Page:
Mammalian cells employ a variety of innate immune mechanisms to recognize and eliminate invading microorganisms, including autophagy of intracellular particles and pro-inflammatory cytokine mediated recruitment of inflammatory cells to the site of infection. Within minutes of Shigella spp. or Salmonella spp. entry into cells, autophagy is activated and inflammasome receptors and adaptors are recruited around intracellular bacteria. A substantial subpopulation of intracellular bacteria avoids association with autophagy markers. How this subpopulation of bacteria evades recognition by these markers has been unclear. Our preliminary data suggest a model in which S. flexneri actively protects itself from autophagy markers. We find that the subpopulation of S. flexneri not associated with certain autophagy markers is universally associated with the host multifunctional protein Toca-1. Based on our findings and on published data, we hypothesize that in the setting of vacuolar membrane remnants, which normally induce innate immune responses, Toca-1 serves as a scaffold that (1) is anchored to membrane fragments through IcsB and IpaB, and (2) coordinates repression of autophagy and restriction of pro-inflammatory cytokine production. Specifically, we hypothesize that (i) IpaB, IcsB, OspC2/3 proteins, and Toca-1 form a complex associated with vacuolar membrane remnants;(ii) the complex assembles on IpaB that has been inserted into the plasma membrane soon after contact of bacteria with the membrane;and, (iii) the IpaB-IcsB-Toca-1-OspC2/3 protein complex per se interferes with pro- inflammatory cytokine production by promoting OspC3-mediated inhibition of caspase activation. The exploratory investigations proposed in this R21 application will test aspects of this hypothesis.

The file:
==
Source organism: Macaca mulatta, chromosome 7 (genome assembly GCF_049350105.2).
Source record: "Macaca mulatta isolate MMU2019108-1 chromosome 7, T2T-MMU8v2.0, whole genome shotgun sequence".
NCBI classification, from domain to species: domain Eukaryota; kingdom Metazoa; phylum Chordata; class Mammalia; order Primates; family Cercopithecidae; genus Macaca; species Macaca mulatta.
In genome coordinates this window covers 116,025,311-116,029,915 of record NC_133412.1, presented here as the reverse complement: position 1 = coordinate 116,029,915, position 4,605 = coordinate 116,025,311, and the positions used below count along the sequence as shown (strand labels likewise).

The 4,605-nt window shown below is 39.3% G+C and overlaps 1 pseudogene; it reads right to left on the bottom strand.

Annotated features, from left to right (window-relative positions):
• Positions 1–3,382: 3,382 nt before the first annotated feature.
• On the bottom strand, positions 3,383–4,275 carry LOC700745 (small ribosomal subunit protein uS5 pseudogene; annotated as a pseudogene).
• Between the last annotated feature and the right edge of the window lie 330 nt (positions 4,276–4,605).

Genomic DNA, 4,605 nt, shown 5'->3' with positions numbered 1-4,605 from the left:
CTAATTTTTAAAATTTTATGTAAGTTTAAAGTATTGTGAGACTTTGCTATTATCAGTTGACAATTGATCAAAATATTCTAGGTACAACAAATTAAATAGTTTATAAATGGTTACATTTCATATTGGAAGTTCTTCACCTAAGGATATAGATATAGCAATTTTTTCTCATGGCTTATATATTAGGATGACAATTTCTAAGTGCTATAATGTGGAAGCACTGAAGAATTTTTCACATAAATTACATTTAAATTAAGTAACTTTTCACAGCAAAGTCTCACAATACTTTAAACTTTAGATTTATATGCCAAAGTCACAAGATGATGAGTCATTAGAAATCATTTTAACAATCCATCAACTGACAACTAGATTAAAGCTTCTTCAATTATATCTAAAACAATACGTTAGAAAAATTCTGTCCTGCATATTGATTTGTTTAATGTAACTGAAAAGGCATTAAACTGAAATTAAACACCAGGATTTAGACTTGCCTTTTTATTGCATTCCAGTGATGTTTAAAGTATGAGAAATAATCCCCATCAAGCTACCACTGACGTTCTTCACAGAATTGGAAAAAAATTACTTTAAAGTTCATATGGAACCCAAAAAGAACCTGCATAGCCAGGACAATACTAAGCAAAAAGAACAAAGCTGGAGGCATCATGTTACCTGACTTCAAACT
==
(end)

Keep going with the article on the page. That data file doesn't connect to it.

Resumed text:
Aim 1 : Investigate whether IcsB, OspC2/3 proteins, IpgD, and/or Toca-1 form a complex associated with vacuolar membrane, and if they do, characterize how.
Aim 2 : Investigate whether the IpaB-IcsB-Toca-1-OspC2/3 protein complex promotes interference with caspase activation. The proposed investigations are highly likely to lead to new insights into mechanisms of S. flexneri manipulation of innate immune responses early during infection. The results obtained from these investigations are likely to have important implications for infection by all intracellular microorganisms and for modulation of innate immune responses more generally.
Human cells are able to eradicate invading microorganisms via a variety of mechanisms. We propose to investigate how the intracellular bacterium Shigella inhibits the cell's ability to recognize it and trigger these responses.